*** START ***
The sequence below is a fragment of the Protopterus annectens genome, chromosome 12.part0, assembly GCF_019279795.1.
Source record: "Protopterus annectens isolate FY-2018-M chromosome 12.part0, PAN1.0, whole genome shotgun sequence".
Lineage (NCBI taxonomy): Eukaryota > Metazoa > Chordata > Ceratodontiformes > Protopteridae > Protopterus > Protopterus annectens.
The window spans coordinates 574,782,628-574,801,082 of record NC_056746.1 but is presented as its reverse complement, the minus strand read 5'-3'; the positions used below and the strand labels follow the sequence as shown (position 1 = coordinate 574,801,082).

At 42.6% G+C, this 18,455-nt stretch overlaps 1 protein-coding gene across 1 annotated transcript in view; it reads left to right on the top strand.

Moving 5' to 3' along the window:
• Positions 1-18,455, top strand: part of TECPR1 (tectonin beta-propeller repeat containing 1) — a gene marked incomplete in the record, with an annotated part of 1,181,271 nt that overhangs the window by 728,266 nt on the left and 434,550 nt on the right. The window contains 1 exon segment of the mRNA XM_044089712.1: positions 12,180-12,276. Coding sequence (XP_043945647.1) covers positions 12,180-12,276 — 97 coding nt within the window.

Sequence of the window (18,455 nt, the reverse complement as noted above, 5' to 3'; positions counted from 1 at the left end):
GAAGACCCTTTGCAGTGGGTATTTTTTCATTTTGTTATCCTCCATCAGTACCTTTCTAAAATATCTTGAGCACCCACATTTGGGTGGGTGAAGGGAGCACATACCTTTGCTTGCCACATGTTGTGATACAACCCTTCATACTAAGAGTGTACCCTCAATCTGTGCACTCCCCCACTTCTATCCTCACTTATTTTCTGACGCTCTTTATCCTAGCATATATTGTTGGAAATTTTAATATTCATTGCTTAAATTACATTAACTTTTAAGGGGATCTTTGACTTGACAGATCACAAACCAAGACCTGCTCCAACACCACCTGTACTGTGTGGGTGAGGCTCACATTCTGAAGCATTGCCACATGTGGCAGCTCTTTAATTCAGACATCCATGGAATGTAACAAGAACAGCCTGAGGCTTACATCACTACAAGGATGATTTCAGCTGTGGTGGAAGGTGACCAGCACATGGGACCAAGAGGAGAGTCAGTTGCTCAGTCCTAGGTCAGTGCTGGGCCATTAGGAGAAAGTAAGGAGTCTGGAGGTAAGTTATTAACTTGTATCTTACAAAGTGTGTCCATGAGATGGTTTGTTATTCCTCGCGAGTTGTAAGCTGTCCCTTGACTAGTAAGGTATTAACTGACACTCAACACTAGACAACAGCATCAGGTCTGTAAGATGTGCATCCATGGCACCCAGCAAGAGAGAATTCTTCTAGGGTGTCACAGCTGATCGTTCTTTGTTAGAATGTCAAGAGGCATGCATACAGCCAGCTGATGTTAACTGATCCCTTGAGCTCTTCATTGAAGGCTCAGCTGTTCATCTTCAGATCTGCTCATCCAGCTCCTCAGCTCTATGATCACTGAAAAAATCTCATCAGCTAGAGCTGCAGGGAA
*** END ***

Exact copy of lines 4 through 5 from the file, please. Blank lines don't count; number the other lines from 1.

The window spans coordinates 574,782,628-574,801,082 of record NC_056746.1 but is presented as its reverse complement, the minus strand read 5'-3'; the positions used below and the strand labels follow the sequence as shown (position 1 = coordinate 574,801,082).

At 42.6% G+C, this 18,455-nt stretch overlaps 1 protein-coding gene across 1 annotated transcript in view; it reads left to right on the top strand.